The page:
Flowers in the Lily Family

Plants in the genus Lilium are the true members of the lily family, according to the University of Minnesota. Other plants that have the name "lily" in them, like daylily, are, surprising to some, not true lilies. Lilies are bulbous plants and while there are many varieties of lilies in the lily family, there are a few that are the most popular.

Easter Lilies

Easter lilies (Lilium longiflorum) originated from Japan and are now a holiday tradition in the United States, available as potted plants around Easter time. With large, white, trumpet-shaped blooms, it is brought into the home and enjoyed for several weeks. Fortunately, with proper care after it is finished flowering, an Easter lily can become a perennial in your home or out in the garden.

Oriental Lilies

There are many Oriental lily cultivars, including "Stargazer," "Tiger," "Black Beauty" and "Yellow Ribbon." Oriental lilies are hybrids that are more cold hardy than other plants in the lily family, sometimes down to USDA Plant Hardiness Zone 3. They have a sweet scent and adorn the garden beginning in the mid-summer. Due to their height, some varieties need staking as they grow.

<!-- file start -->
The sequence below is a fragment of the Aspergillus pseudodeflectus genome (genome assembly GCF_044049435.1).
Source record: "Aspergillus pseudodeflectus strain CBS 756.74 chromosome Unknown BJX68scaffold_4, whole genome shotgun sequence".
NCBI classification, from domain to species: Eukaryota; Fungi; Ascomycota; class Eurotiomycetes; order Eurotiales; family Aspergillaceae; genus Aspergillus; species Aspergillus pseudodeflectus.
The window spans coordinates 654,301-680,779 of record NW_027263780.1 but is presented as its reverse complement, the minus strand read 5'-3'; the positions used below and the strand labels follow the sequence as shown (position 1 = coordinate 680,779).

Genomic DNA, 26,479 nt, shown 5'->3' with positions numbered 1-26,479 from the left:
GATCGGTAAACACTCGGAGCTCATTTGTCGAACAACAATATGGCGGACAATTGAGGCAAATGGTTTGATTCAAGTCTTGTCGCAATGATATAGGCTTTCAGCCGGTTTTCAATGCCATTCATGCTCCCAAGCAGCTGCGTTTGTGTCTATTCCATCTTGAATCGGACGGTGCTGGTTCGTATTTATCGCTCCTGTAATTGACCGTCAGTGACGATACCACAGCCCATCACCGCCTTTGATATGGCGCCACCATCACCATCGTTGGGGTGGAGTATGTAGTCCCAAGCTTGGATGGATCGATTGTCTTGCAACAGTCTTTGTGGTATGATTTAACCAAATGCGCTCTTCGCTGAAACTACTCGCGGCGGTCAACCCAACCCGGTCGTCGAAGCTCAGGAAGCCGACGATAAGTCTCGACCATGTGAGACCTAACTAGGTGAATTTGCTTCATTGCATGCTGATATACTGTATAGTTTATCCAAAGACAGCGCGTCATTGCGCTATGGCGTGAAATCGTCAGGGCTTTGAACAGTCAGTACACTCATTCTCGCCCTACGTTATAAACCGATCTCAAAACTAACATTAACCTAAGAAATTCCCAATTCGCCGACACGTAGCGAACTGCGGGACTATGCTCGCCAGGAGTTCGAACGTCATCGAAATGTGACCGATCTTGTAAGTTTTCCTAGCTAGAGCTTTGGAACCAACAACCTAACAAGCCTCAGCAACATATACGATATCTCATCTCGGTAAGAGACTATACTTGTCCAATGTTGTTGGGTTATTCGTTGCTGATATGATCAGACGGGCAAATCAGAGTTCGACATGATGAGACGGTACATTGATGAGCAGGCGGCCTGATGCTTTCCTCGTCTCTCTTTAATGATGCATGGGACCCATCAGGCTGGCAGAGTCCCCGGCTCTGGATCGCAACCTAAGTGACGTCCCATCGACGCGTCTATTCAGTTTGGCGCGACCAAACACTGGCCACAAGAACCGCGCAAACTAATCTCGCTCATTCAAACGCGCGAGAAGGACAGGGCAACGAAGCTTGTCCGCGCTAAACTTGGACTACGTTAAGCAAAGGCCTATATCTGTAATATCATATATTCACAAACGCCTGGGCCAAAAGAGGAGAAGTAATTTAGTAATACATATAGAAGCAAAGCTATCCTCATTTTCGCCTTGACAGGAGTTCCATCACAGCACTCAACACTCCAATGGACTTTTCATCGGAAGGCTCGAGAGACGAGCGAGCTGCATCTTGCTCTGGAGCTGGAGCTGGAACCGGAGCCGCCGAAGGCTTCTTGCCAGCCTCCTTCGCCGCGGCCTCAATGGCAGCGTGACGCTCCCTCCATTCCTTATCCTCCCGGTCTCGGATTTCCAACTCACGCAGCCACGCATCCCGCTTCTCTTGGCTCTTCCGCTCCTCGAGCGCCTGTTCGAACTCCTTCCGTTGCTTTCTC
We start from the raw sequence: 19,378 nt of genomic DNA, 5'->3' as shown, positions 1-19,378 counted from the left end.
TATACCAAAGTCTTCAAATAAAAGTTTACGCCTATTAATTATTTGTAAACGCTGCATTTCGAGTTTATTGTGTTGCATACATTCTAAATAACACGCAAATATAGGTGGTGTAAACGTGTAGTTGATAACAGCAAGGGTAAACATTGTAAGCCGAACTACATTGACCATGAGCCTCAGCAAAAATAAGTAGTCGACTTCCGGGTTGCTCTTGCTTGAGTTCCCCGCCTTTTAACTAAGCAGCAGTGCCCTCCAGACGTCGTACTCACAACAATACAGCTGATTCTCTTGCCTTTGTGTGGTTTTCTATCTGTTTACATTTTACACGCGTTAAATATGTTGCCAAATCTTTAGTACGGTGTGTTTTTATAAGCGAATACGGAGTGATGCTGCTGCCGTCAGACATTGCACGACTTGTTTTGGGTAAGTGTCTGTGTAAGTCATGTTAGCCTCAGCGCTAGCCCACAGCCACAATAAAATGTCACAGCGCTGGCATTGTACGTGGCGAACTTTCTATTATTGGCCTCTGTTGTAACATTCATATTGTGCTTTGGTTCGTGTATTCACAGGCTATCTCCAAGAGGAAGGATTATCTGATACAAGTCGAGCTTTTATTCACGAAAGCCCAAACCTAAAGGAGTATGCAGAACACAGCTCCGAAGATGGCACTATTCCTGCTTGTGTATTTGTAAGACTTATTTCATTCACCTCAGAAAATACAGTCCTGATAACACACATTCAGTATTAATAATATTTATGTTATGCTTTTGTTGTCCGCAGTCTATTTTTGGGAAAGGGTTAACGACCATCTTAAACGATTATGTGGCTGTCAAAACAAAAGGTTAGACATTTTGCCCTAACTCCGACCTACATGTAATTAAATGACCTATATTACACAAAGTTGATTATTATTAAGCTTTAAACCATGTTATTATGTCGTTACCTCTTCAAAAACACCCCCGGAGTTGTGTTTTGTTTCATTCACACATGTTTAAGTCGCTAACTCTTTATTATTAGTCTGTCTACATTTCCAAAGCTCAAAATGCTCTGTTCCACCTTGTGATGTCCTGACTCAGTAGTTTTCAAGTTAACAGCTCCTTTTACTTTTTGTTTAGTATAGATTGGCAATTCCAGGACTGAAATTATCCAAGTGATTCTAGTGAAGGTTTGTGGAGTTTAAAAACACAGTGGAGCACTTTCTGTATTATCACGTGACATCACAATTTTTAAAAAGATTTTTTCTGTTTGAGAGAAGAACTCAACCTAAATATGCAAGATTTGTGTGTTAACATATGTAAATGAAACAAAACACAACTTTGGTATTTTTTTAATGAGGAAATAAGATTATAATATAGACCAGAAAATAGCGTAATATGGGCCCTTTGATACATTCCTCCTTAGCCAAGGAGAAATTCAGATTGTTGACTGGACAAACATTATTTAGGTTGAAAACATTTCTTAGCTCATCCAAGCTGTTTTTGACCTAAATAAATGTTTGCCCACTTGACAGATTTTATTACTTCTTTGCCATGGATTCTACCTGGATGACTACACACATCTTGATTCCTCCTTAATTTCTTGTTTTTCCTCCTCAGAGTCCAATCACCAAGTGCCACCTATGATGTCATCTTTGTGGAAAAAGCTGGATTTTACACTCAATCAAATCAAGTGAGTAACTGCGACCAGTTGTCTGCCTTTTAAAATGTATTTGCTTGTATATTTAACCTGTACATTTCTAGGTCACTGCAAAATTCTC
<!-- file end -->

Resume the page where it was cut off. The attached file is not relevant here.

Asiatic Lilies

Asiatic lilies are some of the most popular types of lilies, including the cultivars "Enchantment," "Apollo" and "Dawn Star." They are hyrbid lilies that are among the first to bloom in the spring. Because of their strong stems, they do not need staking even though they grow between 2 and 5 feet tall. Some dwarf varieties, such as the "Pixie" grow upward to only about 2 feet. Like Oriental lilies, Asiatic lilies are extremely cold hardy.

Keywords: flowers lily family, flowers lilium family, true lilies

About this Author

Melissa Lewis has been a professional writer since 2005. Her work has appeared in various online publications. A former elementary classroom teacher and media specialist, Lewis is also a script writer, with a movie script, "Homecoming," she co-wrote currently in production. She holds a Bachelor of Arts in psychology.